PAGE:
What is Abdominal Muscles after Childbirth (also known as Divarication of

What is Separation of the
Abdominal Muscles after Childbirth
(also known as Divarication of
Rectus Abdominis)?
Following your pregnancy and the birth of your baby your abdominal
(tummy) muscles may have become separated in the middle. The
separation indicates that these muscles have become over stretched and
The deep abdominal muscles act like a corset around you, supporting
and protecting your back. If they are weak you are at greater risk of
developing back pain and poor posture.
Before Pregnancy
ABHB/PIU1111/1 – September 2012
Expiry Date:- September 2015
Post-natal Divarication of Rectus Abdominis
This leaflet is provided by physiotherapists to give you advice about
what you can do to help the problem, and to help prevent you putting
extra strain on your back while the muscles are weak. It includes an
initial exercise to tone the muscles.
If you have not already been seen and assessed by a physiotherapist
and are concerned about the separation you have, please ask your
Midwife or GP to consider referring you to the out-patient physiotherapy
service, especially if you have a separation of more than 2 fingers’
How does the separation occur?
• The size and position of your growing baby in your pregnancy will
have put extra strain on the connective tissue in the midline that
separates the two abdominal muscles.
• Hormonal changes that occur in pregnancy affect this connective
tissue and the muscles and makes them more vulnerable to
• The combination of these two factors may be why your muscles
have overstretched and separated. It is a very common problem.
Why should I address this problem?
It is important to gain control over the gap and reduce any excessive
bulging of your abdomen, as you can get abdominal, pelvic and/or low
back pain and also put yourself at risk of developing an abdominal
What can I do to help?
Do the deep abdominal exercise outlined in this leaflet regularly.
To help protect your back ensure that your lower abdomen is
drawn in and your pelvic floor is active when doing daily activities.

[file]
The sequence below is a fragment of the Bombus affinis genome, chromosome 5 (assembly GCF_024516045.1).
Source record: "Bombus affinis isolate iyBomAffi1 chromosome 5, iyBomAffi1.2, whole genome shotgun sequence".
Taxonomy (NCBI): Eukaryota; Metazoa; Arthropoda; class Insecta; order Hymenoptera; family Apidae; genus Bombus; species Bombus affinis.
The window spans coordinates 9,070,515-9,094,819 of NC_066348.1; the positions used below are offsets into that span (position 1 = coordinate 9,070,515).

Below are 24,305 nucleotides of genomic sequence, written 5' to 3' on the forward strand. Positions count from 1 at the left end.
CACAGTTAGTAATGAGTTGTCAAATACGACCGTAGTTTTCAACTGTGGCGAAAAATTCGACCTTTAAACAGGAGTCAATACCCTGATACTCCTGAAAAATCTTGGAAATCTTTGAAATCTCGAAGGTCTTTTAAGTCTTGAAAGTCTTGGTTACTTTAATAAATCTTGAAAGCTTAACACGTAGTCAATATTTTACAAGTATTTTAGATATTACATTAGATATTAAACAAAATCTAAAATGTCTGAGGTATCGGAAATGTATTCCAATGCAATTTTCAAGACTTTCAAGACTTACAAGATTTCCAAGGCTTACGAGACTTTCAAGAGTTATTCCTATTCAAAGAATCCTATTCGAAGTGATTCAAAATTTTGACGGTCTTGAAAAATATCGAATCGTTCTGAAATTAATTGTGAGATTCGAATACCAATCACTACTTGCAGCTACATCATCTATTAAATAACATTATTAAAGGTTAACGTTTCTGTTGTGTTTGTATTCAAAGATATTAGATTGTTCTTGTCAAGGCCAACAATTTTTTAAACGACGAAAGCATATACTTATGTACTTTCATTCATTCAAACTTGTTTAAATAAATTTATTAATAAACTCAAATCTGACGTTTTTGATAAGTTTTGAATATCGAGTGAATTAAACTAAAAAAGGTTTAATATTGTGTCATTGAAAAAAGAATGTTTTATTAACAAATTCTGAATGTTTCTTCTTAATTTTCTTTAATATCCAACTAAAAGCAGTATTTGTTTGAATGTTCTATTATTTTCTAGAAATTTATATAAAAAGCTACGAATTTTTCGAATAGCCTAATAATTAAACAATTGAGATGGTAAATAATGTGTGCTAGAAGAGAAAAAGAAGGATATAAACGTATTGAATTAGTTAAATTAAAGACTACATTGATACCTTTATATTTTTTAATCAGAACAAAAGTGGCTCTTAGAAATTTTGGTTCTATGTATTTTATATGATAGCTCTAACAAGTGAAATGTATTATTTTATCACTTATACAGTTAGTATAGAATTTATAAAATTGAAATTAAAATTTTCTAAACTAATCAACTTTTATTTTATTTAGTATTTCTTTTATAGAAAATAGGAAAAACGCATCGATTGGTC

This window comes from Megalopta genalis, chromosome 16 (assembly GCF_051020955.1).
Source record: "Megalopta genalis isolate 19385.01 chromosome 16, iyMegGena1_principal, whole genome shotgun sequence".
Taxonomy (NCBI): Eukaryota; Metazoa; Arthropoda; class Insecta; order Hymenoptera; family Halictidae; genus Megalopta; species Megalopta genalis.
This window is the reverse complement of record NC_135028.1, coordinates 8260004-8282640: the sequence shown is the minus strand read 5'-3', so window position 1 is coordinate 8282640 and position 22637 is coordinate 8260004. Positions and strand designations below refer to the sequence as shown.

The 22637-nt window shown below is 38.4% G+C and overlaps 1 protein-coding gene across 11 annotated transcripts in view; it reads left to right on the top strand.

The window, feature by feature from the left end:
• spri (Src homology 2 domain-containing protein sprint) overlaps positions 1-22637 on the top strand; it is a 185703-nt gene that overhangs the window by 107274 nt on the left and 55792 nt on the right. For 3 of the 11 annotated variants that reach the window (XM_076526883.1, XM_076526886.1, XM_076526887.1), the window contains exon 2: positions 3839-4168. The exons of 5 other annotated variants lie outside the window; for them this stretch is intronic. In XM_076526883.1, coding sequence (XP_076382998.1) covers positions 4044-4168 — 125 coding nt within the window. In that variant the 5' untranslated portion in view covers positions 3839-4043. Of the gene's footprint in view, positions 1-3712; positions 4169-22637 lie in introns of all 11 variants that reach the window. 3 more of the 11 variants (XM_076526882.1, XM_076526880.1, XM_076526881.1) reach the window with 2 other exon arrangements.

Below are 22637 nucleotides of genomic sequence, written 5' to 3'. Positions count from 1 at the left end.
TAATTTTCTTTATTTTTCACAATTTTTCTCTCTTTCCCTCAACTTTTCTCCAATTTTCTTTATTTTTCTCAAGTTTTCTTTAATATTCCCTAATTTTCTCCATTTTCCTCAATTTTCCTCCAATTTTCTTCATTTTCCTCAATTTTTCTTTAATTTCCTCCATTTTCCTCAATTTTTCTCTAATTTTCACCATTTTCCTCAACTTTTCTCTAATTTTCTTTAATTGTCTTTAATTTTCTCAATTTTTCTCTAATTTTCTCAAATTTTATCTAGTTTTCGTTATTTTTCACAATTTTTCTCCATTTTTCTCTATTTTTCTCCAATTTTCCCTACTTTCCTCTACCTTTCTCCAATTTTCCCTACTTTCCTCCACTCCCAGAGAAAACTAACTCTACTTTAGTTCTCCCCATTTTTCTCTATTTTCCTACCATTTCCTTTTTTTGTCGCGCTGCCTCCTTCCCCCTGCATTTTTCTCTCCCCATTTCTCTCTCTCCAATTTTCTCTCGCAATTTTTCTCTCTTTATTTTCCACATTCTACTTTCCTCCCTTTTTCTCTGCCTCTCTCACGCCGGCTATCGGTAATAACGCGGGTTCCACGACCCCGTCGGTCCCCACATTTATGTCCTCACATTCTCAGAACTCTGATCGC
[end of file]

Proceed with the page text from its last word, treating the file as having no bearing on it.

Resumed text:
ABHB/PIU1111/1 – September 2012
Expiry Date:- September 2015
Getting up from lying
down/rolling over in bed
Always bend your knees and roll onto your side,
keeping your tummy pulled in
Laughing, coughing or
when opening bowels
Hold tummy with hands to stop bulging
Pushing the buggy/trolley
or using stairs
Always practice good posture and draw tummy in
Avoid lifting with a twist
If you have to lift, draw your tummy muscles in
first and use your legs not your back.
Changing baby
Keep baby at waist height. Bending forward will
create more strain on your back
IMPORTANT—if you cannot control the bulging of your tummy then limit the
aggravating activity as much as possible
How can I monitor my progress?
You may have noticed at first that your tummy bulged when you
coughed, laughed or sat forward. If you are able to hold it flatter and
your waist is drawing in, you are improving.
To measure the separation:
• Lie flat on your back, knees bent and place one hand vertically 2cm
above your belly button.
• Slowly raise your head and shoulders so that your shoulder blades
are off the bed.
• Check how many fingers you are able to fit horizontally into this
gap and record it.
If you are able to control the gap or bulge during the above movement, i.e.
it does not get any larger, then you are improving.
ABHB/PIU1111/1 – September 2012
Expiry Date:- September 2015
Optimum Standing Posture
Check your weight is evenly distributed over both feet and they are
comfortably parallel, hip width apart.
• Unlock your knees.
• Check your pelvis and lumbar spine are in mid position, not too flat
or over-arched.
• Gently draw in your lower tummy muscles and lengthen your
• Keep the chest open by keeping your shoulder blades drawn down.
• Allow the neck to lengthen.
• Eventually you should be able to maintain this posture
during daily activities.
• Exercising the deepest abdominal muscle will assist in closing the
abdominal muscle separation from the inside. The gap should
close to normal i.e. 1-2 finger widths and without any bulging of
the muscles.
Deep Abdominal Exercise
• Lie on your back with your knees bent at a comfortable angle, back
and ribs relaxed and feet flat on the floor.
• Feel for the bony prominence at the front of the pelvis above the
hip on both sides and move your fingers towards the middle 1 inch
and down towards your feet 1 inch.
ABHB/PIU1111/1 – September 2012
Expiry Date:- September 2015
• As you breathe out, draw in your tummy button towards your
spine. You should be able to feel the muscle under your fingers
stiffen. Make sure your spine has not moved.
• Keep your tummy drawn in for 3-5 seconds whilst you breathe
normally, and then relax. Work towards holding for 10 seconds,
repeated 10 times.
Do not allow your back to arch and try to keep it in midline when
exercising or during daily activities. Continue with your pelvic
floor exercises regularly.
If you are seeing a physiotherapist they will help you to progress
your exercises but if the gap is less than 2 fingers, without any
bulging, then you are able to progress through the other
exercises in the Fit for the Future leaflet provided by your
ABHB/PIU1111/1 – September 2012
Expiry Date:- September 2015